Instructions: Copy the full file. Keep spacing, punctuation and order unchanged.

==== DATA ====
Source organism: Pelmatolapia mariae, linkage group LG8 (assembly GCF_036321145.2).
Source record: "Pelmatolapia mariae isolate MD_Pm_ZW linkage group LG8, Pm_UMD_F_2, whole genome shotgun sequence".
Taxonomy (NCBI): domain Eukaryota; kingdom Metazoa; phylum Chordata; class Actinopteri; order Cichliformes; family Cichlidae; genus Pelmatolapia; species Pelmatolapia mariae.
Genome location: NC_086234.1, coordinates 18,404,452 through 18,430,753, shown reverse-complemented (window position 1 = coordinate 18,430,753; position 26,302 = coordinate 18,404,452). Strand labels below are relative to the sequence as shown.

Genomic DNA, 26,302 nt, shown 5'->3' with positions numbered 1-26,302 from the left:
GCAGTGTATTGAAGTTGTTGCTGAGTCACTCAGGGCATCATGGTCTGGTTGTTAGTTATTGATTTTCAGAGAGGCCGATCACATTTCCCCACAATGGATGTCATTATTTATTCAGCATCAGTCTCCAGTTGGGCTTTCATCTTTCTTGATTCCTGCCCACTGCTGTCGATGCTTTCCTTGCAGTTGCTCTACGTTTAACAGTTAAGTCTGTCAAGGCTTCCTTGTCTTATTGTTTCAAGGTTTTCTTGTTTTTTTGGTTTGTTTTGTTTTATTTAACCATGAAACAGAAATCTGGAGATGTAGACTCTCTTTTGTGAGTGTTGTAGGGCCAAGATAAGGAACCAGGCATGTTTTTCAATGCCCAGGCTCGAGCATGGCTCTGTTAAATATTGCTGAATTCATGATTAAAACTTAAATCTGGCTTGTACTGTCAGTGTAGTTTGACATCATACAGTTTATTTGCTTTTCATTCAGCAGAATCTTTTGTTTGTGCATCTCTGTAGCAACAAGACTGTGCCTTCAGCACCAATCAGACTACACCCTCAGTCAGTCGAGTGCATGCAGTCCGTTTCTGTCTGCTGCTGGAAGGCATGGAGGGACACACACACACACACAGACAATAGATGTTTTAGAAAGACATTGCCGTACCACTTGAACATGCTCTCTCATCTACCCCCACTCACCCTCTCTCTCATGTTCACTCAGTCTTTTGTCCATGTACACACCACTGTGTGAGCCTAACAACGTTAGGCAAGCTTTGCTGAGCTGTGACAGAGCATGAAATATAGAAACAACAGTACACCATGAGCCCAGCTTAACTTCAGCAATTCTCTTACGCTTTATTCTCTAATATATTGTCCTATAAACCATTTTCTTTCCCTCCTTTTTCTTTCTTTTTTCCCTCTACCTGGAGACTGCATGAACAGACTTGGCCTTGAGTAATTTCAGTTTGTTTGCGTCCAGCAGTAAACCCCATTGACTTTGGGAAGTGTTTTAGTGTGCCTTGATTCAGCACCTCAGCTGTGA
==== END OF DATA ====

Source organism: Pelmatolapia mariae, linkage group LG8 (assembly GCF_036321145.2).
Source record: "Pelmatolapia mariae isolate MD_Pm_ZW linkage group LG8, Pm_UMD_F_2, whole genome shotgun sequence".
Taxonomy (NCBI): domain Eukaryota; kingdom Metazoa; phylum Chordata; class Actinopteri; order Cichliformes; family Cichlidae; genus Pelmatolapia; species Pelmatolapia mariae.
Genome location: NC_086234.1, coordinates 18,404,452 through 18,430,753, shown reverse-complemented (window position 1 = coordinate 18,430,753; position 26,302 = coordinate 18,404,452). Strand labels below are relative to the sequence as shown.

Genomic DNA, 26,302 nt, shown 5'->3' with positions numbered 1-26,302 from the left:
GCAGTGTATTGAAGTTGTTGCTGAGTCACTCAGGGCATCATGGTCTGGTTGTTAGTTATTGATTTTCAGAGAGGCCGATCACATTTCCCCACAATGGATGTCATTATTTATTCAGCATCAGTCTCCAGTTGGGCTTTCATCTTTCTTGATTCCTGCCCACTGCTGTCGATGCTTTCCTTGCAGTTGCTCTACGTTTAACAGTTAAGTCTGTCAAGGCTTCCTTGTCTTATTGTTTCAAGGTTTTCTTGTTTTTTTGGTTTGTTTTGTTTTATTTAACCATGAAACAGAAATCTGGAGATGTAGACTCTCTTTTGTGAGTGTTGTAGGGCCAAGATAAGGAACCAGGCATGTTTTTCAATGCCCAGGCTCGAGCATGGCTCTGTTAAATATTGCTGAATTCATGATTAAAACTTAAATCTGGCTTGTACTGTCAGTGTAGTTTGACATCATACAGTTTATTTGCTTTTCATTCAGCAGAATCTTTTGTTTGTGCATCTCTGTAGCAACAAGACTGTGCCTTCAGCACCAATCAGACTACACCCTCAGTCAGTCGAGTGCATGCAGTCCGTTTCTGTCTGCTGCTGGAAGGCATGGAGGGACACACACACACACACAGACAATAGATGTTTTAGAAAGACATTGCCGTACCACTTGAACATGCTCTCTCATCTACCCCCACTCACCCTCTCTCTCATGTTCACTCAGTCTTTTGTCCATGTACACACCACTGTGTGAGCCTAACAACGTTAGGCAAGCTTTGCTGAGCTGTGACAGAGCATGAAATATAGAAACAACAGTACACCATGAGCCCAGCTTAACTTCAGCAATTCTCTTACGCTTTATTCTCTAATATATTGTCCTATAAACCATTTTCTTTCCCTCCTTTTTCTTTCTTTTTTCCCTCTACCTGGAGACTGCATGAACAGACTTGGCCTTGAGTAATTTCAGTTTGTTTGCGTCCAGCAGTAAACCCCATTGACTTTGGGAAGTGTTTTAGTGTGCCTTGATTCAGCACCTCAGCTGTGA